The CSI CONSTRUCT Show has once again come and gone. For the second year in a row, I had the privilege to be in attendance as a representative of the Memphis Chapter of CSI. I was accompanied by our fantastic Chapter President, Julie Fleming, and one of our chapter’s Past Presidents, Mike Zielinski. This year’s show was hosted by Providence, Rhode Island. This was my first trip to Providence, and it is a beautiful city, however, I didn’t get too much time to explore. If you’ve ever attended CONSTRUCT in the past, you’ll understand exactly what I meant. We were all so busy with seminars, speakers, ceremonies, and the show floor, that we didn’t mind having limited time to see all of the sights.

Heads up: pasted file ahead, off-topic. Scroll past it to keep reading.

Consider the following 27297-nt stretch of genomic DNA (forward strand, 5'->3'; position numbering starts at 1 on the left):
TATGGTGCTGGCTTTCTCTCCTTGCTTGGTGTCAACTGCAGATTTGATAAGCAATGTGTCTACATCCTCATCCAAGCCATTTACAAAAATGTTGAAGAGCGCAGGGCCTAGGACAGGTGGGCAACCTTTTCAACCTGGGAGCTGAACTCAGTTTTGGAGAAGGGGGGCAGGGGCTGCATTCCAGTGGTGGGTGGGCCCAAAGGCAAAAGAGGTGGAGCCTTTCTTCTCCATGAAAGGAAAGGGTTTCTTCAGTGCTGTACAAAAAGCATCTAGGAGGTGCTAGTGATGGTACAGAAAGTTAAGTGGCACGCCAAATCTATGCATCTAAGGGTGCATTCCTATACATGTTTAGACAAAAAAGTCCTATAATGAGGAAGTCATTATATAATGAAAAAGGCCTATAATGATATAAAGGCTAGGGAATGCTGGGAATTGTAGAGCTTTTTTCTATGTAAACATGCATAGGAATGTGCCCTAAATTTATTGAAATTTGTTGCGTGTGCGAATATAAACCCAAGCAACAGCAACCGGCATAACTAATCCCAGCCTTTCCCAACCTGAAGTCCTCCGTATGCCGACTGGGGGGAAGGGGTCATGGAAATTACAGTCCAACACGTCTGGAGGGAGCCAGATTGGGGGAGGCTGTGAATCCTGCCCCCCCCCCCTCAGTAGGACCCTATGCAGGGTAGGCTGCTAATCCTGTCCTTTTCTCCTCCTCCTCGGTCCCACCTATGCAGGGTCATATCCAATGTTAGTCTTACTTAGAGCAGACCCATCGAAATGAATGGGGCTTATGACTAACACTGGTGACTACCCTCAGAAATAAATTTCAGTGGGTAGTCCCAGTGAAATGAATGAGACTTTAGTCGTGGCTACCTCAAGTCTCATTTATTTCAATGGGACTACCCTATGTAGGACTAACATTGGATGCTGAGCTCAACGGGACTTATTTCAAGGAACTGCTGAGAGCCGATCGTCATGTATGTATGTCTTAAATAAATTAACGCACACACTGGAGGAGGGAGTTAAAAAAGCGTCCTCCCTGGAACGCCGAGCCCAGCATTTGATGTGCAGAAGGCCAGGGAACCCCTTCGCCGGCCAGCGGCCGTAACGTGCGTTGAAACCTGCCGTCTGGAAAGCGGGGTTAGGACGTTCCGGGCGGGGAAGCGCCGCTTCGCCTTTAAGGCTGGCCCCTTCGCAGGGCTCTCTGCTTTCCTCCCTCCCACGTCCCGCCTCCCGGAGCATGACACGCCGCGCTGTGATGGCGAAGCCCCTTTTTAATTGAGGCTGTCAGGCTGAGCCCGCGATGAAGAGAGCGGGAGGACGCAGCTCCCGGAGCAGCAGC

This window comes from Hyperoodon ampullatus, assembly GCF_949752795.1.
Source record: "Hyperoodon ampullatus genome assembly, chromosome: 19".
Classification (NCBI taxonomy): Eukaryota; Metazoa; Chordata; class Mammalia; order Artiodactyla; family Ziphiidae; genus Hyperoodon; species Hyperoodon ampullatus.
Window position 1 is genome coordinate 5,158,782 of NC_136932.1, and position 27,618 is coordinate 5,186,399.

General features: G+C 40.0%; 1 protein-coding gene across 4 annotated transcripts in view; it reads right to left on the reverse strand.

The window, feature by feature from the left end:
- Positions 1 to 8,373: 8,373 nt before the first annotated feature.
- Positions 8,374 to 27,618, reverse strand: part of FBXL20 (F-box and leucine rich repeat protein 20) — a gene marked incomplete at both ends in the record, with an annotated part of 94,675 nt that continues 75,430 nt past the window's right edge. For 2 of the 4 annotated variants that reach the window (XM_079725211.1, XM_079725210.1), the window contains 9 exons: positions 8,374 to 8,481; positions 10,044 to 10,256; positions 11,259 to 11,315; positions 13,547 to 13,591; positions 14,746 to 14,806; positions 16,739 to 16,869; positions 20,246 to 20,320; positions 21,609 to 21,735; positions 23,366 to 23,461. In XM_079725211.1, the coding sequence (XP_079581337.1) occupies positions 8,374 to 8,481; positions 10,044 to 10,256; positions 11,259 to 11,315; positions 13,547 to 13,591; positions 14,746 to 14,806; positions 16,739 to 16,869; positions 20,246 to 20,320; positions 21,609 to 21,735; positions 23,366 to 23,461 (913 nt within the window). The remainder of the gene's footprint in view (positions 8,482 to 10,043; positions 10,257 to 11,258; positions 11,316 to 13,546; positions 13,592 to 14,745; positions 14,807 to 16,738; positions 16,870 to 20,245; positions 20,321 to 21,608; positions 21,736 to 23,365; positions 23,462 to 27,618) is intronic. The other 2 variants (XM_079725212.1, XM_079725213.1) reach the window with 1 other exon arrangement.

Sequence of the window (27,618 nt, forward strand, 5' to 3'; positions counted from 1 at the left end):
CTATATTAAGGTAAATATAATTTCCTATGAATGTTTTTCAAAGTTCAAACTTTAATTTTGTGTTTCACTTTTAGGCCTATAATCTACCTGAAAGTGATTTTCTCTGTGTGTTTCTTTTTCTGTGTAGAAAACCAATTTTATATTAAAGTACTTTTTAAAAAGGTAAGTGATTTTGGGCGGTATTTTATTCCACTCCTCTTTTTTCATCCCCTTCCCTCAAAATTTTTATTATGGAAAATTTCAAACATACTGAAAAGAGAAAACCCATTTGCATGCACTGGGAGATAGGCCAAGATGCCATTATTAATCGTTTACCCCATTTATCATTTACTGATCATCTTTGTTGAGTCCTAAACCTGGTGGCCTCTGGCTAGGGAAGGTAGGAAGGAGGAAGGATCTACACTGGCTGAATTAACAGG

One of the biggest highlights of the show was getting a chance to listen to the keynote speaker, Thom Mayne. Mike and I even got the chance to meet him and ask a few questions. That was one of the benefits that we earned as CONSTRUCT Insiders. Mike and I both paid a little extra for this opportunity and it was well worth it. Thom is a true starchitect and utilizes the Design-Build project delivery method to create his structures. As a young architect, I welcomed the opportunity to listen to a master of the craft. His philosophy was simple, in his keynote he stated, “I make buildings, not drawings.” For some reason, that quote really stuck out to me. Perhaps it did because we, as architects, get so bogged down in the design and documentation process, that we lose sight of the goal. Another one of his principles as an architect is to model everything. Thom stated that if he invents something, than he better be able to build it. So, he starts with the 3D model by utilizing Building Information Modeling; his models are highly developed so that every nut and bolt is accounted for. Then he transfers to scale models made of wood and chip board before finally building his designs in a shop.